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Posted by on 22 Dec, 2019 in Australian Crime Fiction, Australian Pulp, Classic PI, Crime, Looking Forward Friday, Spy Fiction, Thriller, trashy covers, Trashy Tuesday | 1 comment



This week’s reading

I have picked a mixture of new and old and something different to read over the Christmas week.

The charming Emma Viskic has quickly established herself as a bright light on the mean streets of Australian crime fiction. Her first two novels about deaf Melbourne PI Caleb Zelic were gritty, enjoyable reads that excelled in their portrayal of character and their Melbourne surrounds.

I really enjoyed Resurrection Bay and And Fire Came Down, and I am looking forward to reading Darkness For Light (Echo, $29.99), which involves Caleb in a desperate attempt to save a kidnapped child’s life. It also has a great, evocative cover!

Chris Hauty’s Deep State (Simon & Schuster, $32.99) has been receiving some very good advanced reviews from overseas. Set in present day Washington, this fast moving thriller promises plenty of paranoia, as a twenty-five-year-old female, ex-soldier, West Wing intern tries to solve the murder of the White House Chief of Staff and stop the ‘deep state’ from taking over the country.  A must for conspiracy theorists!

Deep State is released in Australia on 14 January 2020.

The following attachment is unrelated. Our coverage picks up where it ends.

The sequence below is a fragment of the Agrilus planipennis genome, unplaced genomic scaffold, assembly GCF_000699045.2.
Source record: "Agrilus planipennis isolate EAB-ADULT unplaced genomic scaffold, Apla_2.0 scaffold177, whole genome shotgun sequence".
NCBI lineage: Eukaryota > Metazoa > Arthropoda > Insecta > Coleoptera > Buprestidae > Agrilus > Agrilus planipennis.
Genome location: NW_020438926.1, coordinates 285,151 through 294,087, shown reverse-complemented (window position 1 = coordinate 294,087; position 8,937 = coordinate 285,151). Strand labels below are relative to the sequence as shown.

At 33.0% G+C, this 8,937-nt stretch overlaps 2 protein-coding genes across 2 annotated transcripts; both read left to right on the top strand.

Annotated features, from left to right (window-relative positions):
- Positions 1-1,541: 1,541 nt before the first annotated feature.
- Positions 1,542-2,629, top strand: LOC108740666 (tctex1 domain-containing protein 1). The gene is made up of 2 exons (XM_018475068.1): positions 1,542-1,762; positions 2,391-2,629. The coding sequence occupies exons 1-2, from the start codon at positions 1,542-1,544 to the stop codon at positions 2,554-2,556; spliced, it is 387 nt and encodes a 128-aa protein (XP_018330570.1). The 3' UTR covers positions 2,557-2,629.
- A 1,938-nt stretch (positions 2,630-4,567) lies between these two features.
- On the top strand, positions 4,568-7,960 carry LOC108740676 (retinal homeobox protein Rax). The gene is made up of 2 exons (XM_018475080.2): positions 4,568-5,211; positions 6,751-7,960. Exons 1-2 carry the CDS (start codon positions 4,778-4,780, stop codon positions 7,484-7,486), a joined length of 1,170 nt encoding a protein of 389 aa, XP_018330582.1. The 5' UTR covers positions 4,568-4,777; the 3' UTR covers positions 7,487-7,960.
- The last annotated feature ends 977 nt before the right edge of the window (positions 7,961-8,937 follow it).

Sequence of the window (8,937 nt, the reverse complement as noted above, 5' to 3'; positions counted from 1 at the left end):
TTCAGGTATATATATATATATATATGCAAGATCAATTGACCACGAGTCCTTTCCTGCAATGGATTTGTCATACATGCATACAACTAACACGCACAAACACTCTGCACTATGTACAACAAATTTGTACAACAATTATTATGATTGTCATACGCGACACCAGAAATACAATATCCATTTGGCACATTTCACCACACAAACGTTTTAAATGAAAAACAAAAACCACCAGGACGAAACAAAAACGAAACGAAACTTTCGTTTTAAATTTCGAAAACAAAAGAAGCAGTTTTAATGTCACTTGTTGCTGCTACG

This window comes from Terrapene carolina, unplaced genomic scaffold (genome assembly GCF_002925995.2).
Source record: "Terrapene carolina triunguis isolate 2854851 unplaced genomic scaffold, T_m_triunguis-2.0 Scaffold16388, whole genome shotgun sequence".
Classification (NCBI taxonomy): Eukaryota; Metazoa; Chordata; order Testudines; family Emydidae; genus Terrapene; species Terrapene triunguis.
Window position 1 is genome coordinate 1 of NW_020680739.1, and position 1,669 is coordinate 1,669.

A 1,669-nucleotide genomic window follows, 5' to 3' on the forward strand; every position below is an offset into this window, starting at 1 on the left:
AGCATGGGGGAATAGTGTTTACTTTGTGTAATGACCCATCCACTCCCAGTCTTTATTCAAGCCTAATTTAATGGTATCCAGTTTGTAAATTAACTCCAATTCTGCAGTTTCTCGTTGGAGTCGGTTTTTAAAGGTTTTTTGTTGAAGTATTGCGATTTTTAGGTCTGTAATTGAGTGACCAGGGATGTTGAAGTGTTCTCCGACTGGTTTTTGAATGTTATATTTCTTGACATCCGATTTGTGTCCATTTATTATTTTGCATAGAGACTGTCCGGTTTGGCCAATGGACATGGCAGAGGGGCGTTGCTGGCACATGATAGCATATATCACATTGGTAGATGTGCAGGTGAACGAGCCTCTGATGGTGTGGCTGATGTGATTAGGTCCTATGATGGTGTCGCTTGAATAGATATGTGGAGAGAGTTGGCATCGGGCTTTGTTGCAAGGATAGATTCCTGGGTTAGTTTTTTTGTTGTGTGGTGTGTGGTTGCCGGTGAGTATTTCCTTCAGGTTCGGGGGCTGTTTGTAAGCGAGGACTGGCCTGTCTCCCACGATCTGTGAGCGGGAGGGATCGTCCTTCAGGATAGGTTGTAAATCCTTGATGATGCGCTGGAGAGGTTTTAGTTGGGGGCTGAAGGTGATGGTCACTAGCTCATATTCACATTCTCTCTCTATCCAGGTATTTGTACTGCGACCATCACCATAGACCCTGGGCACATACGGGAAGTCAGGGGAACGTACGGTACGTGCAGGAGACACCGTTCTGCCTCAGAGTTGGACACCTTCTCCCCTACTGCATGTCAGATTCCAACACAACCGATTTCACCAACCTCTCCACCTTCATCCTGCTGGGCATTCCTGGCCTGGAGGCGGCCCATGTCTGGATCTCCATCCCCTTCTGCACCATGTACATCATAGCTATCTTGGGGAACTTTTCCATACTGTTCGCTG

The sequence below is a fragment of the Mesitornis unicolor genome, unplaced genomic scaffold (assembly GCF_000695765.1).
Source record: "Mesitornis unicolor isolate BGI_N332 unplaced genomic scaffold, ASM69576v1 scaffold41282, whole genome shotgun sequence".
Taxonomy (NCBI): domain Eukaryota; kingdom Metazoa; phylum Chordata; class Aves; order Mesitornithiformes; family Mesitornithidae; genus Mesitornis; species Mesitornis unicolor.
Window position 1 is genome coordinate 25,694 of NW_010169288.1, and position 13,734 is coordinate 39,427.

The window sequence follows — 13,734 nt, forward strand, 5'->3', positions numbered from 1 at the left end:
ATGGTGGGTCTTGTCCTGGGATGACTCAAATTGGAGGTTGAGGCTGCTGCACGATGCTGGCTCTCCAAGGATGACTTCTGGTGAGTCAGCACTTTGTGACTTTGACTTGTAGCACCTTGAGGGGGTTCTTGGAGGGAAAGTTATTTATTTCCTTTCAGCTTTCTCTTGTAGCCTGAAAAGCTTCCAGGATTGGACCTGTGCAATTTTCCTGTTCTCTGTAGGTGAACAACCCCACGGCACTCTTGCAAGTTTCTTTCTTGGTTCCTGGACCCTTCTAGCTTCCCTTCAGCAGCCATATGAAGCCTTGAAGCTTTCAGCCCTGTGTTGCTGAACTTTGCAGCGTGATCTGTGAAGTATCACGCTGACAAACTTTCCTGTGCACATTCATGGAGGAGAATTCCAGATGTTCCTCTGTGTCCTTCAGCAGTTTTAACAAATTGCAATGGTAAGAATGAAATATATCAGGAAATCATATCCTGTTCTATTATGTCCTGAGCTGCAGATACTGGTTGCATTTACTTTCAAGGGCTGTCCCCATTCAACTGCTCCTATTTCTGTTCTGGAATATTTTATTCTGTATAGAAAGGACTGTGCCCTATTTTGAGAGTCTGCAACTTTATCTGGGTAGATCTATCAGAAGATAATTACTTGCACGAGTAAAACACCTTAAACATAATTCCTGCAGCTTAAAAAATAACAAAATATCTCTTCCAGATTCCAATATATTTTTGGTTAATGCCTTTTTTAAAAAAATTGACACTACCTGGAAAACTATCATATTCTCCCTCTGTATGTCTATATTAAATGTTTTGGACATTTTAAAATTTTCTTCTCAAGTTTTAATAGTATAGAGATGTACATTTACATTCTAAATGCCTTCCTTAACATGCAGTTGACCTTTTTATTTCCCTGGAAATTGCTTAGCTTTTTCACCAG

Andrew Nette and Iain McIntyre’s Girl Gangs, Biker Boys, and Real Cool Cats was a fascinating examination of pulp fiction and youth culture from 1950 to 1980. They have now followed it up with the equally good Sticking It To The Man (PM Press), which looks at revolution and counterculture in pulp and popular fiction in the same period.

This very readable book is full of fantastic book covers and interesting articles about how the counter-culture of the 1950s, 60s and 70s was reflected in pulp and popular fiction in America, the United Kingdom and Australia. From gay liberation to black power to vigilantism and feminism, this book covers a wealth of topics and a range of authors. Two of the best sections are on the representation of aboriginals in pulp and popular fiction and David James Foster’s chapter on the Fictional Vigilantes of the 1970s.

A great book that is a must read for anyone interested in popular culture and book covers! I am half way through it and there is not a boring section in it!

Finally, the late, great Ross Thomas is one of my all-time favourite American crime writers. Best known for books such as the award winning The Cold War Swap and Briarpatch, he also wrote five very good books under the pseudonym of Oliver Bleeck about a professional go-between, Philip St. Ives.

The urbane St. Ives acts as a sort of semi-legit middleman who negotiates, for a commission, the return of everything from stolen property to kidnap victims from the bad guys. His work occasionally involves international elements, as in Protocol For A Kidnapping (1971), where he is reluctantly hired by the U.S State Department to help ransom a kidnapped American Ambassador from a group of Yugoslavian radicals.

Thomas never wrote a bad book, and the St. Ives are particularly good fun. St. Ives is a marvelous creation, equal measure cynic and idealist, and the books always feature good twists and enough gunfire to keep them interesting. I have been re-reading Thomas’ novels over the past few years and they hold up very well against contemporary crime novels. Protocol For A Kidnapping is the last of the St. Ives I have to re-read and I look forward to grabbing a few quiet moments over the holidays to read it.

1 Comment

  1. Some great reading there! Enjoy your Christmas week.

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